Friday, October 5, 2012

Hey I just met you and this is crazy...

What first impression is your character giving? 

 I wrote a book back in 2008 for Nanowrimo that was pretty awful. I loved it at the time, of course, but it didn't flow. It meeeaaaaaanderrrred like a snake through a really, really big garden. The beginning didn't match the ending (a common problem for pantsers, I hear). But worst of all, the first impression I'd created for my main character fell completely flat.

 If you write romance, or anything with a romantic element, you know how important that first meet cute is. You plan it out: wouldn't it be fun if they met at a doughnut shop or a dog park or a moon colony grand opening?

 Yet many of us make the mistake of introducing our main character to potential readers in a dull way.

 Back to my Nanowrimo 2008 novel: 

 It started with a man-child science fiction writer waking up and going through his day. He got irritated by things a lot, and the reader got the full dose because I did this all in first person POV. Eventually his book publicist/mother figure walked in and started giving him orders. He reacted. She left. He went on to the next boring thing he had to do.

 I don't know why I thought it was so important to show this boring part of his life, but I did. I was convinced it was the best way to characterize him for the reader. That way they could be super excited when something different happened.

 Um, setting up low expectations for a big surprise later is a bad idea in a novel. Apparently, readers with low expectations just. stop. reading. This isn't rocket science, I know. My MC was bored with his life, so why wouldn't readers be bored by his life, too?

 I soon found out this is a common problem for newbie writers. A friend of mine showed me the beginning of his on-a-whim attempt at a novel start. He, too, had come up with a plot involving a troubled dude. He, too, had begun by describing just how troubled the dude was. It, too, bored my socks off. Eventually, it was going to get into corporate theft, blackmail, and scapegoating -- but the first chapter felt like standing in line at the DMV.

Nowadays I understand the importance of tension and EVENT in the beginning of a novel, but I still struggle with creating the perfect first impression of my main character.

In life, people like to think they have you pegged from "Hello." The statement, "Oh, you're one of those people," may be said rarely, but it's secretly thought about a gazillion times per second. This isn't a terribly bad inclination of humankind. It has its roots in our survival instincts, which are pretty important. Babies study their parents' faces. When we meet someone new, we do the same thing but in a (we think) more sophisticated way.

We listen for

  • jargon or slang
  • pop culture references
  • vocabulary level
  • accent
If a person uses a $10 word like 'ephemeral,' we either think he's stuck up or nerdy or just plain impressive. It all depends on the sum of the pieces.

If he uses it in a stuck elevator after you've been sitting on the floor talking about the difference between happiness and joy, it will strike you differently than if he says it while staring wistfully at his spilled vanilla latte.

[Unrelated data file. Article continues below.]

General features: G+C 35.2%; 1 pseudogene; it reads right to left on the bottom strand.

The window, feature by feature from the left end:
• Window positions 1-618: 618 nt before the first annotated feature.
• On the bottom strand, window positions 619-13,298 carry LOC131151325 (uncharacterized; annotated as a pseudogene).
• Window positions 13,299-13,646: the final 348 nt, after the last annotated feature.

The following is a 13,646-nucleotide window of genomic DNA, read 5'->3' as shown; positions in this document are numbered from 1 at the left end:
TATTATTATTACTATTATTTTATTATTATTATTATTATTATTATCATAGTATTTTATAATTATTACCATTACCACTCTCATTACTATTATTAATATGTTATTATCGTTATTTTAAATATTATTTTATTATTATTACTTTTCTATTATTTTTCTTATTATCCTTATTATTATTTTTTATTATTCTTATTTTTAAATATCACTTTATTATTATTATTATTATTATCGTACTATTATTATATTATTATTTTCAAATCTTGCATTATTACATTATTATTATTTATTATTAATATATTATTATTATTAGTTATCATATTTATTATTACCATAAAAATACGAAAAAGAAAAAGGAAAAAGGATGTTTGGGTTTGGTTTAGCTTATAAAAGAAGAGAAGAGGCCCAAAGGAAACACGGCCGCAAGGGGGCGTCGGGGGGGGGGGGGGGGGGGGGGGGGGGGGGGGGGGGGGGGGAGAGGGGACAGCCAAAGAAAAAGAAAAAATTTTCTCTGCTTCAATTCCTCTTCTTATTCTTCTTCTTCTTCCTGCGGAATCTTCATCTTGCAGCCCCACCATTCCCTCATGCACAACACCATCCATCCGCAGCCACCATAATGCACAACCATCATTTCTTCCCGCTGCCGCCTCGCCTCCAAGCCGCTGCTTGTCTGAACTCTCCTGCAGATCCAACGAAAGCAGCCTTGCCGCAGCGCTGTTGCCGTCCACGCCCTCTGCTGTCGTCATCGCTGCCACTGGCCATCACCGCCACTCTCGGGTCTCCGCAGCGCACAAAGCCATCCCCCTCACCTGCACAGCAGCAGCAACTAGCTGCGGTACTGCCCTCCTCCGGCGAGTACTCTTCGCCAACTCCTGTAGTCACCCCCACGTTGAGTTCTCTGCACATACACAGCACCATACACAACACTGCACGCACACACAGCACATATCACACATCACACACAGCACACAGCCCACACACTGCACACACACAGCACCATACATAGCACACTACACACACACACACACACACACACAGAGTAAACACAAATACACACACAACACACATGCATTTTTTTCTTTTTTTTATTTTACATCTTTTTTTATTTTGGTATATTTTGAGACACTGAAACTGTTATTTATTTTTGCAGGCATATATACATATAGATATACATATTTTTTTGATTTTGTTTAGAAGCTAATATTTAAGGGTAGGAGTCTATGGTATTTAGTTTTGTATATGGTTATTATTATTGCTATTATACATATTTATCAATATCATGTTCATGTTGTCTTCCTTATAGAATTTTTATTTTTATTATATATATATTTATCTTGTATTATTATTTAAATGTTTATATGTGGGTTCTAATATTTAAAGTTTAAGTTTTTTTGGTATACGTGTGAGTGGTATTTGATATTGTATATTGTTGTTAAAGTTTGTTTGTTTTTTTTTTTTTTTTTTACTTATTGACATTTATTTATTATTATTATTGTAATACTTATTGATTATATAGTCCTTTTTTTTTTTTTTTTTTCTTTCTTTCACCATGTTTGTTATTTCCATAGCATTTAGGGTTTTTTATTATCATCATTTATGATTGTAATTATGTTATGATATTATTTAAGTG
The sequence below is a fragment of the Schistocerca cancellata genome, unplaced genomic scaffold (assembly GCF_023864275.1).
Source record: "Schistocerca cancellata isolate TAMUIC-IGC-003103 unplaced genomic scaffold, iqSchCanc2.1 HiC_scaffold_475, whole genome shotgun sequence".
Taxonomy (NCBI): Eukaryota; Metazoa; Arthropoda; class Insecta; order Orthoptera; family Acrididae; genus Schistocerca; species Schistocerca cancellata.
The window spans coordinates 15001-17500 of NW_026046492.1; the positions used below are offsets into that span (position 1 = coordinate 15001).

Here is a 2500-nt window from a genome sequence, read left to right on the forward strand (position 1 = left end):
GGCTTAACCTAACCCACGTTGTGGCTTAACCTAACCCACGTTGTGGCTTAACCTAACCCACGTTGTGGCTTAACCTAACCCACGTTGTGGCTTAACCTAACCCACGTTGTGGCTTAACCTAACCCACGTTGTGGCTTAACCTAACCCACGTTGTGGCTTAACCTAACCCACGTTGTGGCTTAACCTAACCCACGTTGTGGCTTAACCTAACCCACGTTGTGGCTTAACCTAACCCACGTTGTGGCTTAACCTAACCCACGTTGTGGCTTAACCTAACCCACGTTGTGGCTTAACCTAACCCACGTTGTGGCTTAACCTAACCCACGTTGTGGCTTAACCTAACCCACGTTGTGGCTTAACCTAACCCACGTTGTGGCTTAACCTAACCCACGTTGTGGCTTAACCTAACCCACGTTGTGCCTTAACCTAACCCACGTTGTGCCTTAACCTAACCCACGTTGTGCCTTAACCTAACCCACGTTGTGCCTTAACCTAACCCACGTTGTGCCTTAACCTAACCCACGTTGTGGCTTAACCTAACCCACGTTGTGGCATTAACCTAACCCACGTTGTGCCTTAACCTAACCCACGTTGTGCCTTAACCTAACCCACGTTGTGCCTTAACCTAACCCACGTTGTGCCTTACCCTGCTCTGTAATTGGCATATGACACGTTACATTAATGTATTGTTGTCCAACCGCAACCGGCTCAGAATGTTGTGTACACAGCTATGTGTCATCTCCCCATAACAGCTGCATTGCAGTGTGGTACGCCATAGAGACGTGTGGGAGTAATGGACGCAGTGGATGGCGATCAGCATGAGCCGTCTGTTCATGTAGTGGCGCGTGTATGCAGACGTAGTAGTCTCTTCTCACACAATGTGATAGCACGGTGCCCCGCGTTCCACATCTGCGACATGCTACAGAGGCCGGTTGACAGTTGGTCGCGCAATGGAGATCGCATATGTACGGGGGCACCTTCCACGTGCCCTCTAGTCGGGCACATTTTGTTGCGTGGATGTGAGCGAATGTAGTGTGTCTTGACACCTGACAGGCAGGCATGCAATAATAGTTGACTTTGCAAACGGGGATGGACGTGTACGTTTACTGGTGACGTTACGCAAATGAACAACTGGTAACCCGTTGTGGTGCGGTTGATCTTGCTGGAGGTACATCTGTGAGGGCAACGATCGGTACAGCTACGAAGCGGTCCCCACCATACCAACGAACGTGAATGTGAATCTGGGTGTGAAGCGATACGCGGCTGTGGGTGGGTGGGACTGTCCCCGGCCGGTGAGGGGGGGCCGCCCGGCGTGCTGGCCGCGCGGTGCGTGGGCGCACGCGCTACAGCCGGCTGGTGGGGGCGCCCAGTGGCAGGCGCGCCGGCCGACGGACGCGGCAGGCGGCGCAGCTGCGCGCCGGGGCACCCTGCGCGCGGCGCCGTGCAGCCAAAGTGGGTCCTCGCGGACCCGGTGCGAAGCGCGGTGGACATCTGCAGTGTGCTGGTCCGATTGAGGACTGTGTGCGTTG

We aren't just listening, either. We're breathing, which means we can smell the way-too-minty toothpaste she's using or the cologne that takes us back to a golden summer of a first kiss, or the movie popcorn butter on his still-greasy fingers.

Beyond the obvious visuals we all remember to include like hair style, dress, and weight, there's an every-sense meeting going on between our reader and our main character. If you're leaving something out of that first-impression equation, make sure you're doing it on purpose.

It's okay to let your reader think the protagonist at the pharmacy is a self-righteous line-cutter with anger management problems, and then to explain a few pages later that he was actually buying an inhaler for his asthmatic five-year-old, waiting in the car with his panic-prone wife.

Meeting your protagonist should be entertaining and make us as readers feel like we've already got him or her pegged. Oh, she's one of those people.

So, to sum up:

  • use all five senses
  • put the MC in an interesting situation right off the bat (make sure the character isn't bored)
  • make us guess wrong - never let a stereotype stand

Try writing a first scene about your main character from the perspective of a mind-reader watching from a bus stop bench. How do the MC's thoughts reinforce or belie his other identifying features? Are his clothes ratty but his thoughts highly educated? Does he smile while he's in pain? How would a non-mind-reader perceive these contradictions? What physical evidence gives it all away?

Have fun and Happy Weekend!


  1. I love this post. It gets me thinking about my MC in a different way. I love her but the supporting characters always seem easier to develop. Maybe this'll help me flesh her out some more.

  2. Funny - I had never seen that video so the ending caught me by surprise! :-)

  3. I needed this. I just reread my first chapter and found out that my MS actually starts at chapter 2! That is when the event happens, when the reader will care. I think writing chaoter one was good for me in developing the main character, but it is definitely not backstory that the reader needs. So thank you for a great post!


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